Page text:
Run Windows 11 on your Android 13 right now

by Don Sharpe
Don Sharpe
Don Sharpe
Author
Don has been writing professionally for over 10 years now, but his passion for the written word started back in his elementary school days. His work has been... read more
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  • Users could soon be able to run Windows 11 on their Android devices.
  • Google is currently working on a plan to integrate the OS and Android 13 which will require a little bit of tweaking.
  • Virtual Machines will be the first to test out this new feature to see how it performs.
Windows 11 Android

Google’s app ecosystem has always been an interesting topic. A lot of companies have developed apps for Android, but getting them onto the platform has sometimes been hard. Some companies have succeeded; others haven’t.

As a result, we’ve seen some fragmentation between devices with different versions of the OS.

Why would Google do this? It turns out you can get a lot more computing power from much less code. And virtualized systems tend to be better in many ways.

Android 13 on top of it

Android 13 is designed to address that fragmentation. You’ll start seeing it in your apps soon enough: Apps using Android 13 will run on any device with an OS 13 or later version installed.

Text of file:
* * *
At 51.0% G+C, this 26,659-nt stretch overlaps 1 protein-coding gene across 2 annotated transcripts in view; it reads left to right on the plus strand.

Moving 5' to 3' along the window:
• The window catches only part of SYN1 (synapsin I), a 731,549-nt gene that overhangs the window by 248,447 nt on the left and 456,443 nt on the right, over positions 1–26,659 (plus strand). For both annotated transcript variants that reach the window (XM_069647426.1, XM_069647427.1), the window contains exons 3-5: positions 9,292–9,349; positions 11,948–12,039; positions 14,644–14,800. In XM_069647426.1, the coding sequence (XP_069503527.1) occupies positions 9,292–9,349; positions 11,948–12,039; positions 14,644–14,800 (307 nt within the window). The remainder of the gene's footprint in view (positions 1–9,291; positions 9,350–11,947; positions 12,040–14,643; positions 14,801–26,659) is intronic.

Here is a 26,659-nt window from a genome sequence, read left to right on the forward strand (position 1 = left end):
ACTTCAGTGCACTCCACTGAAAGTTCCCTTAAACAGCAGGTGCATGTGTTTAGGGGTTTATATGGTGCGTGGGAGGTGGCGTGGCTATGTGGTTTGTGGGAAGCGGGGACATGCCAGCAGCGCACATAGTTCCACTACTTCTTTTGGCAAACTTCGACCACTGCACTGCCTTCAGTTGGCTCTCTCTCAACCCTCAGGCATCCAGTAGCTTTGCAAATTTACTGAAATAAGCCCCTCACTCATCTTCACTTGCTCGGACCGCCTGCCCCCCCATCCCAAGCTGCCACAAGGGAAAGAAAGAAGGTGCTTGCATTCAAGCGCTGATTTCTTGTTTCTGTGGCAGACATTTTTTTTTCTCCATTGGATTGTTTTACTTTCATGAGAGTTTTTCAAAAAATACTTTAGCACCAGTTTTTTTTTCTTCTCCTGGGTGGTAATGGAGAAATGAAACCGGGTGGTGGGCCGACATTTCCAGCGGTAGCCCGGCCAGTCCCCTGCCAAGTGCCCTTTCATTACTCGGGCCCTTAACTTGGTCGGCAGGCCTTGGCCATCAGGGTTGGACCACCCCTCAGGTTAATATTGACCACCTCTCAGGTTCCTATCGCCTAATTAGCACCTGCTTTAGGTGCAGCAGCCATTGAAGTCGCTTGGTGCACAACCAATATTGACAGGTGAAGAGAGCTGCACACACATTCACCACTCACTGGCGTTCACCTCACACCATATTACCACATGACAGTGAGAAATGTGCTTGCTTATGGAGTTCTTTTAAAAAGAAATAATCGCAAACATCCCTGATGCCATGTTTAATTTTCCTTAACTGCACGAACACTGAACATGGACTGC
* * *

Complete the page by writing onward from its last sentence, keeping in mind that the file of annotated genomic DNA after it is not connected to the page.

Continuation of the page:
Virtual machines are incredibly useful, but they’re also surprisingly brittle. They require hypervisor software, which is both complex and not very well documented.

It’s not exactly like Windows 11, but it is pretty close. You can boot into Windows and install things pretty much like you would on Windows 11.

There are many tweaks necessary to get it working perfectly, but once you have all of these things in place, you can run Windows 11 right on your Google Pixel 6 without any other software.

To make the virtual machine running on the Pixel 6, Google is using a similar system to their Chromebooks. It’s based on the same “pKVM” technology that has its roots in mainstream virtualization projects like Xen, KVM and VMWare.

Security will be an issue

Google has not yet revealed whether it is giving virtual machines full access to Android devices, but the threat of malware and other third-party apps that target Google’s operating system is a concern for many.

This brings us back to the bigger issue of security. The fact that you are running Windows 11 on an Android phone may not be the most secure solution, but there are ways to make it more secure.

Google’s microdroid is a curious thing. It’s really a stripped-down version of Android, but it isn’t supposed to be used in apps that aren’t compiled on the phone itself. And Google doesn’t say what components of the operating system will be given microdroid treatment.

One of the things the ChromeOS operating system does very well is boot. It’s a good piece of software, and it works well on Chromebooks. Google’s next step could be to allow running Windows in some basic way on Chromebooks, even if it can’t run full-blown Windows itself.

As of now, the details are still a bit vague but it looks promising so far.

Would you try Windows 11 on an Android device once available? Let us know in the comment section below.